MANILA, Philippines – Three officials of the Commission on Election (Comelec) retired on Wednesday, February 2, in a ceremony that did not see as much drama and fuss as the past few days over internal conflict that has become a public spectacle.
Chairman Sheriff Abas and commissioners Rowena Guanzon and Antonio Kho Jr. formally stepped down in an in-person gathering at a hotel in Pasay, which was also attended by their en banc colleagues Socorro Inting, Marlon Casquejo, Aimee Ferolino, and Rey Bulay.
Guanzon and Ferolino’s feud has been exposed to the public after the senior poll veteran accused her younger colleague in several media interviews of delaying the ruling on the disqualification case against Ferdinand Marcos Jr. until after her retirement, so that Guanzon’s vote to block the former senator’s bid will be invalidated.
Ferolino had fired back at Guanzon in a couple of internal letters that were leaked to the media, going as far as telling Guanzon she’s destroying the Comelec’s credibility. Wednesday ended though, with no ruling on the high-profile Marcos case.
But little to none of that drama was witnessed by audiences watching Guanzon’s Facebook live video of the retirement ceremony, with the two quarreling colleagues choosing to take the high road for the most part of the formal event.
Ferolino, in her speech, cherished her “friendship” with her retiring colleagues, including Guanzon whom she called by her nickname “Bing.”
“I know even if they are retired, they are just a phone call away. Right, Chair, Comm. Kho, Comm. Bing?” Ferolino said.
Guanzon, presiding commissioner of the First Division, had previously accused Ferolino, designated writer of the ruling on the Marcos case, of being “incommunicado,” and succumbing to political interference.
The Facebook live video of Guanzon cut from Ferolino when she delivered her speech, unlike when the first three incumbent commissioners went to the podium.
Guanzon, meanwhile, was more subdued on Wednesday, taking a break from her combative demeanor in the past week. Her speech focused instead on her accomplishments, from pushing for more budget expenditure for gender-related projects, to finding ways to improve overseas voting.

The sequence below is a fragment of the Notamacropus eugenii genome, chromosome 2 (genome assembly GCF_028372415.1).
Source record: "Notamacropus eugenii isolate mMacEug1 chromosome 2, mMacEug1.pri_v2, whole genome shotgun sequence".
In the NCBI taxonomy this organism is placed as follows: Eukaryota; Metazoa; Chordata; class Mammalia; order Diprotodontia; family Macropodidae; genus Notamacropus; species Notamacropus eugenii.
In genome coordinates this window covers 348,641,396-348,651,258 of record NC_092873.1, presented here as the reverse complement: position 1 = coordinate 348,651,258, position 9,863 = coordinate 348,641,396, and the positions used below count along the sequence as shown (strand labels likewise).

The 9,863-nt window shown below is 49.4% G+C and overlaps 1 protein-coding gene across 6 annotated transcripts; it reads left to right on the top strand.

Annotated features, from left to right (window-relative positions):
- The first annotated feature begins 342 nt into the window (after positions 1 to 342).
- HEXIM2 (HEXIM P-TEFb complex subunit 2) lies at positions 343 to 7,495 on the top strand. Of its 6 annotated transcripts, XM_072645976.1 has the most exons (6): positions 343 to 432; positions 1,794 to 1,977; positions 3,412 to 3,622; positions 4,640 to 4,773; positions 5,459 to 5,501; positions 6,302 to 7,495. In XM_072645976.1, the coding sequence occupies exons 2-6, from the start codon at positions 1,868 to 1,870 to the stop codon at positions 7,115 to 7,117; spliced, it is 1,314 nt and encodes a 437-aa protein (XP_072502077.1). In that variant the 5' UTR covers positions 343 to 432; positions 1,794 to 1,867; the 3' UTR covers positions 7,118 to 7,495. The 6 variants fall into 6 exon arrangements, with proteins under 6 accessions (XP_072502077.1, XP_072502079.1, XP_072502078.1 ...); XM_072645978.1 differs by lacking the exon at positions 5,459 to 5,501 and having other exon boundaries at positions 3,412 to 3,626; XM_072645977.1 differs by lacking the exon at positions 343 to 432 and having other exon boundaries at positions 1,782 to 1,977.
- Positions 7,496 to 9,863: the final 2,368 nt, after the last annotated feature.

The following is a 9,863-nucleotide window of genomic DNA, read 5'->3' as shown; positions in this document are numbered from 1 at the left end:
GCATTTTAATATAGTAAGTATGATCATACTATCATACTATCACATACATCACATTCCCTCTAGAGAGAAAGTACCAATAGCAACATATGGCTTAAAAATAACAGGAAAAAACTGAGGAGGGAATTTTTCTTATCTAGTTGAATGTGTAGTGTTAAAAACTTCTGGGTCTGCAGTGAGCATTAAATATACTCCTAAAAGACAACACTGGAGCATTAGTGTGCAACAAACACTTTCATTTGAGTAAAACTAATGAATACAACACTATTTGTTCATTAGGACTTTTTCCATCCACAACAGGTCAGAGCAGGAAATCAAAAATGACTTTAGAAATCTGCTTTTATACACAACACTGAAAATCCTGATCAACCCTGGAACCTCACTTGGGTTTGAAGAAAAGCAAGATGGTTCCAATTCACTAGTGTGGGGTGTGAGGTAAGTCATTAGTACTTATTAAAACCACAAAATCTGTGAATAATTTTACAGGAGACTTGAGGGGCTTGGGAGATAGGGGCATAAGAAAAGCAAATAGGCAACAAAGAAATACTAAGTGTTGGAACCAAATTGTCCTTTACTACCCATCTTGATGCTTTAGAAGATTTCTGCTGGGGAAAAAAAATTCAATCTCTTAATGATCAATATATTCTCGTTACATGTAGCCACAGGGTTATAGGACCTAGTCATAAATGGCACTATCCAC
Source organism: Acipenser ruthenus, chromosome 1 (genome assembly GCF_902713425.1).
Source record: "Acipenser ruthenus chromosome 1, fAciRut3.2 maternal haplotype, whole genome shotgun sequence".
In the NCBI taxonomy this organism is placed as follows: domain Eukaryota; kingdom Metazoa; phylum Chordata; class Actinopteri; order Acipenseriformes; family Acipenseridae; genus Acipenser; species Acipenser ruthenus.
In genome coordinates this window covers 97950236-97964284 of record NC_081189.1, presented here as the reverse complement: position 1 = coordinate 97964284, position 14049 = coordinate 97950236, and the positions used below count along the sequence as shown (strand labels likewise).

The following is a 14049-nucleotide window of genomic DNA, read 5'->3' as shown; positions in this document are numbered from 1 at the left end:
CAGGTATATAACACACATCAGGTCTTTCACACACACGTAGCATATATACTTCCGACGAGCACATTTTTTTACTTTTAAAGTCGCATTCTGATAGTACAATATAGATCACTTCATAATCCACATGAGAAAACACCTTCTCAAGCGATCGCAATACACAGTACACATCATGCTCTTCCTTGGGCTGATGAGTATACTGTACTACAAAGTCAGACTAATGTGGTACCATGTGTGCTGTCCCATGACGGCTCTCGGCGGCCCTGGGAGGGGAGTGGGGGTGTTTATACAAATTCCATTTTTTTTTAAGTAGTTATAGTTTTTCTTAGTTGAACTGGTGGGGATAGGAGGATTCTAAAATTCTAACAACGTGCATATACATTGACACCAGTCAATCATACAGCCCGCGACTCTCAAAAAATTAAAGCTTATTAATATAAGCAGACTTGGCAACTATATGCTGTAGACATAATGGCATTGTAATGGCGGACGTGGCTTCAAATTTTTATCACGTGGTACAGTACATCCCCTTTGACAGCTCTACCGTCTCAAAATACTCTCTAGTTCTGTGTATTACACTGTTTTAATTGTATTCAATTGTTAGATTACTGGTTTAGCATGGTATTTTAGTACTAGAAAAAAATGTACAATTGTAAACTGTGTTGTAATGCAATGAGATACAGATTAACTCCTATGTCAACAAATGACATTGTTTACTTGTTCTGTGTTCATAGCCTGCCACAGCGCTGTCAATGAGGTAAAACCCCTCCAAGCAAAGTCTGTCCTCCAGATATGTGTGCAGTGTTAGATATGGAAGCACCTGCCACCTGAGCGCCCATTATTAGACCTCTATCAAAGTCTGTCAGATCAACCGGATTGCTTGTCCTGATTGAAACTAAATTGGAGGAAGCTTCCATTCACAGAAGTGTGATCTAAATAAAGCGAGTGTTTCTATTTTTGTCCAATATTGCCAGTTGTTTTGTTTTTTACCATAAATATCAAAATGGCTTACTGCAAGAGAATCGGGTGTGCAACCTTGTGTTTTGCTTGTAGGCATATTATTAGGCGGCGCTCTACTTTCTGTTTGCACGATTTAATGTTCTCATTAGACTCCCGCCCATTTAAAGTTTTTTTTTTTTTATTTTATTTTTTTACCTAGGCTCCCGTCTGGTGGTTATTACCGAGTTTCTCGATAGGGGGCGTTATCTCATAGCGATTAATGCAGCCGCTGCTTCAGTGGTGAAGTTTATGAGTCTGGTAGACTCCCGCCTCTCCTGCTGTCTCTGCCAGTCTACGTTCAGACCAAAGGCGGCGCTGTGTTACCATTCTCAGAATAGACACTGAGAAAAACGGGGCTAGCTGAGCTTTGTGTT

“I retire with satisfaction that I made my parents proud, and I have enjoyed all your company even when we have disagreed,” Guanzon told Comelec employees in attendance.
A day after saying the Comelec had a “leadership problem,” Guanzon also changed tune and praised Abas.
“I wish to thank you for your ample leadership and management of the commission, because running an elections is certainly the hardest task of a civil servant,” she said.
Abas, the youngest and the first Muslim elections chief in Philippine history, also bowed out on Wednesday, taking advantage of his speech to present his accomplishments.
Among other things, he touted the success of the Bangsamoro plebiscite, which ultimately led to the creation of the Bangsamoro Autonomous Region in Muslim Mindanao.
He also boasted the successful conduct of the 2021 Palawan plebiscite despite the pandemic, and that no failure of elections was declared in any part of the Philippines in 2019.
“It is rare for a chairman to finish his term,” Abas said, in an apparent reference to past Comelec chiefs who made abrupt exits due to controversies. “I consider it a huge achievement of my life to be with you and be able to serve you.”
Abas and Guanzon were batch mates in the Comelec, having entered the Comelec in 2015 as commissioners appointed by the late former president Benigno Aquino III.
Kho, for his part, reflected on his Comelec stint, which he said taught him “an abundance of things.”
“Coming from private law practice and the Department of Justice as undersecretary, diving into the ins and outs of Philippine elections was no easy feat,” said Kho, who is also President Rodrigo Duterte’s frat brother. “I am grateful that I worked with so many people with whom I can learn and trust.”
The Comelec is now left with four officials all appointed by Duterte, three of whom were from the Davao region, where the President came from.
Malacañang has said Duterte already has a short list of potential nominees to the Comelec en banc.
Filling the vacancies in the Comelec becomes especially crucial at a time when the poll body needs all hands on deck to run a high-stakes vote that will determine Duterte’s successor.
The composition of the Comelec, once Duterte unveils his picks, will be similar to the scenario in 2016, when all members of the en banc were appointed by Aquino. – Rappler.com